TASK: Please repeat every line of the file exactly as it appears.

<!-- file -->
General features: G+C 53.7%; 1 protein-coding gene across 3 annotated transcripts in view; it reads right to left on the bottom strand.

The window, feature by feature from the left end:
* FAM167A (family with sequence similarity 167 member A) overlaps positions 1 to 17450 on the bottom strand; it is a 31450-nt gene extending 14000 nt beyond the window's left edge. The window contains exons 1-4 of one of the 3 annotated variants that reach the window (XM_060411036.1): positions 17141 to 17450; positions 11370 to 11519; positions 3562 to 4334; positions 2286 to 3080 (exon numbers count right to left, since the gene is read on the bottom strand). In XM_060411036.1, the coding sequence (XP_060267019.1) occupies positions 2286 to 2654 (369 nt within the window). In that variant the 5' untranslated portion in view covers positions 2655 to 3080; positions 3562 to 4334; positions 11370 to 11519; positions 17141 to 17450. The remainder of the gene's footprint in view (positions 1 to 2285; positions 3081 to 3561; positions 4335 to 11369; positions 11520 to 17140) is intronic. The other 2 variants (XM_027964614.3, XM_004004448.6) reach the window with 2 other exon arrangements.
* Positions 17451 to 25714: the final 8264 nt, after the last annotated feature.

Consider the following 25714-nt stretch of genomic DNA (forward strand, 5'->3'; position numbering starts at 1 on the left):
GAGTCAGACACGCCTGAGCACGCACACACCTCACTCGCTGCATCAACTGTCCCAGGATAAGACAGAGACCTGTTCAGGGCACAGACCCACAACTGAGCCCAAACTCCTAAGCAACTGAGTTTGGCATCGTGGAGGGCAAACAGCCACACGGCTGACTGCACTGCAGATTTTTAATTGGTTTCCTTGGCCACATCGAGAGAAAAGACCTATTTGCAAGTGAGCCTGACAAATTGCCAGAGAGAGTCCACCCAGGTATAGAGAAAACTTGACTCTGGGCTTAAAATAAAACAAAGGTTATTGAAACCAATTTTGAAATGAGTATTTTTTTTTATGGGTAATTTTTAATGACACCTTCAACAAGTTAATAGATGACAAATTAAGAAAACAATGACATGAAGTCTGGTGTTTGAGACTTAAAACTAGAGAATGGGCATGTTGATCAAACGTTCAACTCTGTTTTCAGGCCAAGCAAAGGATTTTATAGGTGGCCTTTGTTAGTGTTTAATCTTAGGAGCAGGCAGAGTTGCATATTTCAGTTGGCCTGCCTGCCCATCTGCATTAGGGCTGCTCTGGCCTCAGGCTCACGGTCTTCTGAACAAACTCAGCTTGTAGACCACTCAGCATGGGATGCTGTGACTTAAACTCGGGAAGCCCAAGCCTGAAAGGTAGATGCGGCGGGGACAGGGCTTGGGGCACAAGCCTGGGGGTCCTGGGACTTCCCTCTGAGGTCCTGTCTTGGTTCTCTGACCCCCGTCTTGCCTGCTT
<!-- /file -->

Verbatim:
General features: G+C 53.7%; 1 protein-coding gene across 3 annotated transcripts in view; it reads right to left on the bottom strand.

The window, feature by feature from the left end:
* FAM167A (family with sequence similarity 167 member A) overlaps positions 1 to 17450 on the bottom strand; it is a 31450-nt gene extending 14000 nt beyond the window's left edge. The window contains exons 1-4 of one of the 3 annotated variants that reach the window (XM_060411036.1): positions 17141 to 17450; positions 11370 to 11519; positions 3562 to 4334; positions 2286 to 3080 (exon numbers count right to left, since the gene is read on the bottom strand). In XM_060411036.1, the coding sequence (XP_060267019.1) occupies positions 2286 to 2654 (369 nt within the window). In that variant the 5' untranslated portion in view covers positions 2655 to 3080; positions 3562 to 4334; positions 11370 to 11519; positions 17141 to 17450. The remainder of the gene's footprint in view (positions 1 to 2285; positions 3081 to 3561; positions 4335 to 11369; positions 11520 to 17140) is intronic. The other 2 variants (XM_027964614.3, XM_004004448.6) reach the window with 2 other exon arrangements.
* Positions 17451 to 25714: the final 8264 nt, after the last annotated feature.

Consider the following 25714-nt stretch of genomic DNA (forward strand, 5'->3'; position numbering starts at 1 on the left):
GAGTCAGACACGCCTGAGCACGCACACACCTCACTCGCTGCATCAACTGTCCCAGGATAAGACAGAGACCTGTTCAGGGCACAGACCCACAACTGAGCCCAAACTCCTAAGCAACTGAGTTTGGCATCGTGGAGGGCAAACAGCCACACGGCTGACTGCACTGCAGATTTTTAATTGGTTTCCTTGGCCACATCGAGAGAAAAGACCTATTTGCAAGTGAGCCTGACAAATTGCCAGAGAGAGTCCACCCAGGTATAGAGAAAACTTGACTCTGGGCTTAAAATAAAACAAAGGTTATTGAAACCAATTTTGAAATGAGTATTTTTTTTTATGGGTAATTTTTAATGACACCTTCAACAAGTTAATAGATGACAAATTAAGAAAACAATGACATGAAGTCTGGTGTTTGAGACTTAAAACTAGAGAATGGGCATGTTGATCAAACGTTCAACTCTGTTTTCAGGCCAAGCAAAGGATTTTATAGGTGGCCTTTGTTAGTGTTTAATCTTAGGAGCAGGCAGAGTTGCATATTTCAGTTGGCCTGCCTGCCCATCTGCATTAGGGCTGCTCTGGCCTCAGGCTCACGGTCTTCTGAACAAACTCAGCTTGTAGACCACTCAGCATGGGATGCTGTGACTTAAACTCGGGAAGCCCAAGCCTGAAAGGTAGATGCGGCGGGGACAGGGCTTGGGGCACAAGCCTGGGGGTCCTGGGACTTCCCTCTGAGGTCCTGTCTTGGTTCTCTGACCCCCGTCTTGCCTGCTT